This illustration of a Japanese Zero, painted by Sqn Ldr Harold H Booth of the RCAF, appeared in the 'Book of Modern Warplanes' published by Garden City Publishing in Canada in 1942. It is strangely reminiscent of the Texans used to represent Zeros in films such as 'Tora, Tora, Tora' (1970), even down to the odd two-seater appearance of the canopy. It is described as "The Zero (T.00) - Fighter of the Japanese Air Force".
The 1943 edition of the Observer's Book of Airplanes published by Frederick Warne & Co Ltd quaintly describes the aircraft as the "Mitsubishi Navy S-00 (Double-Oh or Zero)" and goes on to rashly assert that "The Double-Oh fighter is a development of Nakajima Army S-97. The SSH-00 is a floatplane version of the S-00 land plane fighter." The illustration, reproduced from 'The Aeroplane' magazine looks like a cross between a Zero and a Ki-43, down to the absence of fuselage Hinomaru and white senchi hiyoshiki (literally 'war front sign') band around the fuselage! No doubt the simultaneous onslaught of the Zero with the Ki-43-I Hayabusa of the 59th and 64th Sentai had caused confusion in discerning the two types.
Emanuele Stieri's 'Supplement to Building Model War Planes for the Army and Navy' from February 1942 described the aircraft as "Sento Ki Type 001" - "a single seat Japanese Navy fighter. The data on hand procured from observations at Hawaii." Although something of a historical cliché the extent of ignorance about the Imperial Japanese Navy fighter is still remarkable. The story of the first captured and intact example from November 1941 is well told and illustrated at j-aircraft.com. But this was still late in the day for the intelligence to reach all the front line aircrew who would encounter it in combat. In July 1942 Air Chief Marshal Sir Robert Brooke-Popham's despatch at the end of his tenure as C-in-C Far East singled the Zero out as one of the contributing factors to the Allied debacle there:-
"The efficacy of the Japanese Army and Air Force was particularly underestimated on the following points: their disregard for weather conditions' their mobility, due to the small reliance they placed on mechanisation and artillery and the fact that the men only required simple food; the initiative of the individual Japanese soldier; the performance of the Zero single-seater fighter; the rapidity with which they repaired bridges and aerodromes."
In 'Old Friends, New Enemies' Professor Arthur J Marder draws attention to the fact that in May 1941 details of the armament and fuel capacities of the Zero obtained from an example shot down in China in May 1941 were sent to Singapore by the British Air Attaché in Chungking and this was followed by further data sent to Singapore and London by the same source in September. That this data did not appear to reach RAF operational squadrons Marder calls "gross negligence" but responsibility has never been pinpointed. There was at the time an arrogant and chauvinistic disbelief in Japanese airpower capabilities, even today and with hindsight still expressed in some quarters. Experts like Colonel G T Wards, a fluent Japanese speaker and former Military Attaché in Tokyo who attempted to lecture officers in Malaya on the capability of the Japanese Army were scorned as "alarmists" and their information disregarded.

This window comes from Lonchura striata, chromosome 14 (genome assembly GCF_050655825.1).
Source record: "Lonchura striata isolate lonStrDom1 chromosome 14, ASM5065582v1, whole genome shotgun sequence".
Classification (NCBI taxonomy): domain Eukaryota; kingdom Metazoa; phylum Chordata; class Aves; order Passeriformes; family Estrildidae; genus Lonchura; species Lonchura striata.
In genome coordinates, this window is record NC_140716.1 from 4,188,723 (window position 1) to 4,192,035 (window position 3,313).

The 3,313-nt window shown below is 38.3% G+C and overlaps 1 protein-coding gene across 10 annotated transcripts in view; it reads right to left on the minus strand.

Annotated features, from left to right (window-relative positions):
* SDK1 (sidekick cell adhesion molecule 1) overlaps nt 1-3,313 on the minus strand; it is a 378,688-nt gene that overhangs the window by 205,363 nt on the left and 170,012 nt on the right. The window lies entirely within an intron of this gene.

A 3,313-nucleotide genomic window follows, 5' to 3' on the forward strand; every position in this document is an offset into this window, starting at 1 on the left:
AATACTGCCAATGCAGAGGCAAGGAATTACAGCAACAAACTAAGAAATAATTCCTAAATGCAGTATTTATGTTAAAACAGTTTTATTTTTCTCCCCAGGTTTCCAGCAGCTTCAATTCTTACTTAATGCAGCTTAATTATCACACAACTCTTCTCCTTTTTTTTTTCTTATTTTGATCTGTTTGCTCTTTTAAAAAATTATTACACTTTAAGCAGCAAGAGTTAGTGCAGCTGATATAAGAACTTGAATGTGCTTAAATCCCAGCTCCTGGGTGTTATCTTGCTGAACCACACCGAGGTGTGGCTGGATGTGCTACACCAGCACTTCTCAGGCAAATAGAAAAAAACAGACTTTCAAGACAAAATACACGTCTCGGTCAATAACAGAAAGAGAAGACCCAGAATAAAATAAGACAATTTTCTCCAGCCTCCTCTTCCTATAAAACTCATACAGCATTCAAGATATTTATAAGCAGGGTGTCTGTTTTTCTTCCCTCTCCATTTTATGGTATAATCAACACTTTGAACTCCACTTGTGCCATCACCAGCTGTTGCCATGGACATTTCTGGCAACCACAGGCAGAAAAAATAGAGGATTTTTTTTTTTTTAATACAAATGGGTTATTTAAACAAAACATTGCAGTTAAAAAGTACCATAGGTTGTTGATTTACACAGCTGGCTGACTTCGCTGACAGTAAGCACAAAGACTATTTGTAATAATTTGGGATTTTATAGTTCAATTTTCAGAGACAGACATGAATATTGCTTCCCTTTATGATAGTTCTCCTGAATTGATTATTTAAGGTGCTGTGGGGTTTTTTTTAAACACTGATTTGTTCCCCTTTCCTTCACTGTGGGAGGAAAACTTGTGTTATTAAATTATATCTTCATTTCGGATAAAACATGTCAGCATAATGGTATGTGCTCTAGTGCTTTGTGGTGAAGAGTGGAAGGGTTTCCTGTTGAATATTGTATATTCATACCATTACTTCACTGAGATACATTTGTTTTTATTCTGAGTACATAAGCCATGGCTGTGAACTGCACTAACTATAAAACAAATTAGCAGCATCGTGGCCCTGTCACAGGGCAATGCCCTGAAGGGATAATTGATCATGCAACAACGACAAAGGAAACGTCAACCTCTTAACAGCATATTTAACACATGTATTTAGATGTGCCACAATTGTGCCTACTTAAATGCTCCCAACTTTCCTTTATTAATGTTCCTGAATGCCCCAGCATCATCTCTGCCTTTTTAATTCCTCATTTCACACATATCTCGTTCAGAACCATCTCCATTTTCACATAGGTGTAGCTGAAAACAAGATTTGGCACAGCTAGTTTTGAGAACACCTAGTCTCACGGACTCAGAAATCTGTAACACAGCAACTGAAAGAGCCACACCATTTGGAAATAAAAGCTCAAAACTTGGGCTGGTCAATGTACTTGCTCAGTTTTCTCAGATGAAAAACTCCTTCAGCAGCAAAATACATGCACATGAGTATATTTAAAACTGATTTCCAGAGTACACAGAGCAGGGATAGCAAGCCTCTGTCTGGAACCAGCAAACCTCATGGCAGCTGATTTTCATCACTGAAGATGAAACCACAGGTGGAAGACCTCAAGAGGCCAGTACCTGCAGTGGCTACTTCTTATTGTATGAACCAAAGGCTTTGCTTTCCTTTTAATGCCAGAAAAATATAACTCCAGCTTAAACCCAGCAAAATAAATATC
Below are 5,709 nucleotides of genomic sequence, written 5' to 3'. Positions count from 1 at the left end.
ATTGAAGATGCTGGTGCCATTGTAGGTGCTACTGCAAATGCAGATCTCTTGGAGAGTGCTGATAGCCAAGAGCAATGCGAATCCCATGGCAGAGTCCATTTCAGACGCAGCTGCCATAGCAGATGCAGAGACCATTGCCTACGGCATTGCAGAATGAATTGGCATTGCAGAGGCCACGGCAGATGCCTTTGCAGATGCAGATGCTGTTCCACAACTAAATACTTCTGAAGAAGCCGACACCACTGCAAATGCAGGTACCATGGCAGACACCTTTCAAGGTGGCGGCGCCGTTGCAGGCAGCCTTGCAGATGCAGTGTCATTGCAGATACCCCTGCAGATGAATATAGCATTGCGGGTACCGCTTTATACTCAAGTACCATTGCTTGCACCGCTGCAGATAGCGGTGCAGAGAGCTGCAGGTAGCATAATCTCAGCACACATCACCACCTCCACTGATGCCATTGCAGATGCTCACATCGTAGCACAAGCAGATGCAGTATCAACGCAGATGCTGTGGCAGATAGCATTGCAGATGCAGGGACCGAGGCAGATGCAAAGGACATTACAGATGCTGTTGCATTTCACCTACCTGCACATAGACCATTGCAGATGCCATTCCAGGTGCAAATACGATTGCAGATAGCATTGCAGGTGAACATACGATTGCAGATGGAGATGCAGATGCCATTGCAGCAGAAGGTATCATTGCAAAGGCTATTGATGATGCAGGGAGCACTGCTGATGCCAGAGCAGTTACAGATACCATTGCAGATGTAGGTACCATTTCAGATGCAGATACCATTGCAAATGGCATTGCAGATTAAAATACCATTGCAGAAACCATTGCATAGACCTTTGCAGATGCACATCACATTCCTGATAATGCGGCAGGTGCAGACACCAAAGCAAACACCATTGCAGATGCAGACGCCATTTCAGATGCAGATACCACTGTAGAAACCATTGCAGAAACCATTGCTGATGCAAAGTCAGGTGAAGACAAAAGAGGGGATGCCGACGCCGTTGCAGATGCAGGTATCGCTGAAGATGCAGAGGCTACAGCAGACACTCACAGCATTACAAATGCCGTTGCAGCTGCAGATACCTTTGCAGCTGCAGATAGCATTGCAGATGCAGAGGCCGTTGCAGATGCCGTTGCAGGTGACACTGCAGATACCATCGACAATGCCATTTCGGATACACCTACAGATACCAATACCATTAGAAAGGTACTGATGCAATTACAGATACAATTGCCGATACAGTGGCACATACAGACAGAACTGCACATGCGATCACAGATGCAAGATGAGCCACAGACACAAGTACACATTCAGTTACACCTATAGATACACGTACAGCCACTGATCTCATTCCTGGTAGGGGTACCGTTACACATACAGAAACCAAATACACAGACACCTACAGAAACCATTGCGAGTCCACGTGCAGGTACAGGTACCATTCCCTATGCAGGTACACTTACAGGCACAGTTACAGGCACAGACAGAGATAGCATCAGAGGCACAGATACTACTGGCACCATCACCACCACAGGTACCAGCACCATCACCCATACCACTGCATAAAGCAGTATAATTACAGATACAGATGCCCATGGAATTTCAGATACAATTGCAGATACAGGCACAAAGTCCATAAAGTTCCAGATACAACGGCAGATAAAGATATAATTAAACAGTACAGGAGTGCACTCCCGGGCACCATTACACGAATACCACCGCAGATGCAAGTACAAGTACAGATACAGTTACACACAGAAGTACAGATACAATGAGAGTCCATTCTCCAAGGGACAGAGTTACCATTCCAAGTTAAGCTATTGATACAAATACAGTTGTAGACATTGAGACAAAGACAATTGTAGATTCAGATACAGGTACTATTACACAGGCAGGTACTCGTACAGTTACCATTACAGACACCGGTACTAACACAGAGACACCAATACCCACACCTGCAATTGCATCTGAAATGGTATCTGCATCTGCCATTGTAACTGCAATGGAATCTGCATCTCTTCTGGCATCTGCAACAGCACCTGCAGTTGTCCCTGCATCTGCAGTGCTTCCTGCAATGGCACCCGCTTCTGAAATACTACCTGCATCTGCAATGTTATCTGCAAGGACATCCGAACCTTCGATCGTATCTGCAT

Finally, courtesy of correspondent Daniel Cox comes this interesting June 1942 insight to camouflage in the SWPA. The Zero is described as being "fawn, dirty silver and greenish brown" - fawn generally recognised as being a light yellowish-brown colour (white and pale grey Zero aficionados take note). But the author emphasises that the Zero usually appeared "fresh and clean which suggests constant cleaning, polishing or waxing". As touched on in previous blogs and the Zero e-guide modellers should decide at what point of the "paint journey" they wish to represent a subject aircraft as that will determine whether the finish is more "fawn" and shiny or more grey and dull! This document also has a bearing on the prevalent idea that aircraft built for the RAF in the USA had grey rather than duck egg blue undersurfaces. In fact it suggests that aircraft delivered in the Olive Drab and Neutral Grey schemes might have had their undersurfaces re-painted in duck egg blue/sky blue.
More on Zero intelligence in due course.
Image credits: © 1942 Sqn Ldr H H Booth & Garden City Publishing; © 1943 Frederick Warne & Co Ltd and The Aeroplane magazine; © 1942 Emanuele Stieri via Mark Jahsan; Australian National Archives AIR-0018 via Daniel Cox